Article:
More birds in Pacific face extinction

SOLOMON STAR NEWS

THREE more Pacific Island birds are threatened with extinction: the Marquesas Kingfisher, Nightingale Reed-Warbler and the Crow Honeyeater have all become listed as Critically Endangered, the highest threat category.

This is according to the 2009 Red List of threatened birds in the world compiled by BirdLife International in partnership with the IUCN (International Conservation Union).

Senior Technical Adviser to BirdLife International’s Pacific Division, James Millett said, “this is an indication of the grave environmental threats facing Pacific Islands”.

“For instance the Marquesas Kingfisher in French Polynesia is facing extinction because of the introduction of a predator from North America, the Great Horned Owl that is now consuming much of the wildlife on the island and that includes the Kingfisher,” he said.

“As so often happens the original intention of introducing a predator to control a targeted animal gets out of control.

“It is not only the Great Horned Owl that is endangering bird species in the Pacific, but rats, mongooses and the Brown Tree Snake as well.

“It is the Brown Tree Snake that was accidentally introduced into Saipan, probably in cargo, that threatens the Nightingale Reed-Warbler with extinction.

“The snake is a voracious predator that eats bird eggs and chicks,”  Mr Millet said.

He said that there are still mysteries surrounding the threats to some bird species, “and that is the case with the Crow Honeyeater in New Caledonia”.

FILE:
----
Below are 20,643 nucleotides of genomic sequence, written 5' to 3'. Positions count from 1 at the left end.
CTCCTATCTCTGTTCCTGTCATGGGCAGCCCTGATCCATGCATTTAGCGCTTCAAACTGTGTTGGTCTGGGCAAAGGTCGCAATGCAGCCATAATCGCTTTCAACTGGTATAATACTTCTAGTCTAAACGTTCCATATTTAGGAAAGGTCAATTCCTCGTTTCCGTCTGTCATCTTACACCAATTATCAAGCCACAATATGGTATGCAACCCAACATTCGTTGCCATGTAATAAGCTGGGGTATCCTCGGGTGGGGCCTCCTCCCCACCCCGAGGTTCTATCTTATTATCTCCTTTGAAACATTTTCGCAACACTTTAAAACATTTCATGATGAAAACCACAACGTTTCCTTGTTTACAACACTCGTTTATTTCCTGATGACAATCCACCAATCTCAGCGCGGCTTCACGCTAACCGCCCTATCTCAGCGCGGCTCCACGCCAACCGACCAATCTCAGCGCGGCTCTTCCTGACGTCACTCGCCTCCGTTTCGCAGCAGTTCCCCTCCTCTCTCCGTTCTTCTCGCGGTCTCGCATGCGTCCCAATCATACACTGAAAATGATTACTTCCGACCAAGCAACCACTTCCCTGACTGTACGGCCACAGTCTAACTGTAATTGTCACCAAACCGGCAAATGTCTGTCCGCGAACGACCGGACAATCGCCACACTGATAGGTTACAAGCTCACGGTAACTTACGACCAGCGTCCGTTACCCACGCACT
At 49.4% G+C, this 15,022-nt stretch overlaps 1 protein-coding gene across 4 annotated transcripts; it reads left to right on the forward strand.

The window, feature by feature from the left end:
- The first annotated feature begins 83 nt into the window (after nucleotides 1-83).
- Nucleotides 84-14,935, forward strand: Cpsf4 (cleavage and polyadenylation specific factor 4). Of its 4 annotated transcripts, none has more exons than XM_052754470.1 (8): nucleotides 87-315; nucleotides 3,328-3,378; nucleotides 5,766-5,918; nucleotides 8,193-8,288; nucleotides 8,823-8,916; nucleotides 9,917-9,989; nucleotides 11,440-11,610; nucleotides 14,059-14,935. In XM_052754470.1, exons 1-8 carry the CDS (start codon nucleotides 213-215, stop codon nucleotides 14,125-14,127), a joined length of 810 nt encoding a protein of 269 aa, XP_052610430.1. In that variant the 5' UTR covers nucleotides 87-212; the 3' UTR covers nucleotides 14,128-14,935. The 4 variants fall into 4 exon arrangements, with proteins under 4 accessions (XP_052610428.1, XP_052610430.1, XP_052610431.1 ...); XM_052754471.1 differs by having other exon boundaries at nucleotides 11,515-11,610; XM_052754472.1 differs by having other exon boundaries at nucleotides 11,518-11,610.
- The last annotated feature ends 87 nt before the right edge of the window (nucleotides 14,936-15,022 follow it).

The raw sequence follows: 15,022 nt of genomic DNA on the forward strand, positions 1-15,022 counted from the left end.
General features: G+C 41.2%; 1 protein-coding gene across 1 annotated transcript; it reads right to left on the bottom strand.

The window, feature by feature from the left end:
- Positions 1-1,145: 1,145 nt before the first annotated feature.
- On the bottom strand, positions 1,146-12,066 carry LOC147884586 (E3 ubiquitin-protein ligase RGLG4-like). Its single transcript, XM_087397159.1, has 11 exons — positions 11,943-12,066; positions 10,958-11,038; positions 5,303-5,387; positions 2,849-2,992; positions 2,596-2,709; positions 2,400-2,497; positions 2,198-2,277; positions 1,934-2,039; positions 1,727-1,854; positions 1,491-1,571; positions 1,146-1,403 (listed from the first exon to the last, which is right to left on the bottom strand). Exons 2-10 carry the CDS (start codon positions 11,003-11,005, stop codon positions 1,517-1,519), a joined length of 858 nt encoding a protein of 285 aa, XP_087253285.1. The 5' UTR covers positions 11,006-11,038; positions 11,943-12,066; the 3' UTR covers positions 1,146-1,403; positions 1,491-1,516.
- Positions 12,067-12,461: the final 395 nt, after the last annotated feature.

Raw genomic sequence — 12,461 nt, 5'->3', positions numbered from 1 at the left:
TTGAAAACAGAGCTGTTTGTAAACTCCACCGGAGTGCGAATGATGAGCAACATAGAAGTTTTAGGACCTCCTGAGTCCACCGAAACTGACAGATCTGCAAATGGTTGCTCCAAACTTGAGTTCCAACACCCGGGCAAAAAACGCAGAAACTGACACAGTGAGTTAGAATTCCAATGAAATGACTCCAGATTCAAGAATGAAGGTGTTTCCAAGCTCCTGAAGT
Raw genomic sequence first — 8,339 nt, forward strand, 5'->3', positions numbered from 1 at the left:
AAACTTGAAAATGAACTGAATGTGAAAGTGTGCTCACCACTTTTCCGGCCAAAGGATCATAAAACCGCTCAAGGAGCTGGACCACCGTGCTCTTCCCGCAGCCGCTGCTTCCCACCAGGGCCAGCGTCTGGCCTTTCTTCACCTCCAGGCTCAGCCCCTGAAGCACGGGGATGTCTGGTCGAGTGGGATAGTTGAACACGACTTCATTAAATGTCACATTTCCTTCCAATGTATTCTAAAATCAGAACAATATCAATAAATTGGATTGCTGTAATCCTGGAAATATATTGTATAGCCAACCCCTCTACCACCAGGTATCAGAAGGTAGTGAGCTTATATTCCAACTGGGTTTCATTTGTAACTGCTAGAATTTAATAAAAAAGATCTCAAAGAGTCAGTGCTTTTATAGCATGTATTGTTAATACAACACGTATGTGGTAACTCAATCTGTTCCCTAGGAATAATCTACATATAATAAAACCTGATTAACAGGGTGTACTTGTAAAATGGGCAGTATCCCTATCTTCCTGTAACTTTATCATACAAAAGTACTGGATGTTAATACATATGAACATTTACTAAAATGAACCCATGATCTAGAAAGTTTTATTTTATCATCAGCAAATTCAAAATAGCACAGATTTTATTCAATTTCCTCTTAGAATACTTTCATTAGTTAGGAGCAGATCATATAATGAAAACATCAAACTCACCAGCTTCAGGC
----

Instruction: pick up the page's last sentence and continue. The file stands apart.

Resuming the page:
“Most of the Crow Honeyeaters have disappeared from the forests and survive in one or two areas on the main island of Grand Terre.  This is a real ecological puzzle that obviously must be solved quickly.”

In addition to predators the other overwhelming threat to birds in the region is the destruction of their habitat through deforestation.

Mr Millett said that conservation efforts can make a difference.

“We are working with our regional partners, and that includes landowners, to implement programmes to protect endangered species through the protection of the forests and the control of predators, and we have met with some success.”

Of great importance, according to Mr Millett is the “Species Guardian Initiative” launched by BirdLife where a local organisation becomes The Guardian of a threatened bird”.

So far, two organisations have signed up to become Guardians for three of the Pacific’s rarest birds: the Fiji Petrel, Tahiti Monarch and Polynesian Ground Dove.

Mr Millett said that efforts are now underway to find Species Guardians to help protect the three new critically endangered species from extinction.

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Filed under animals, biodiversity, conservation, endangered, environment, environmentalism, extinction, nature, wildlife, zoology

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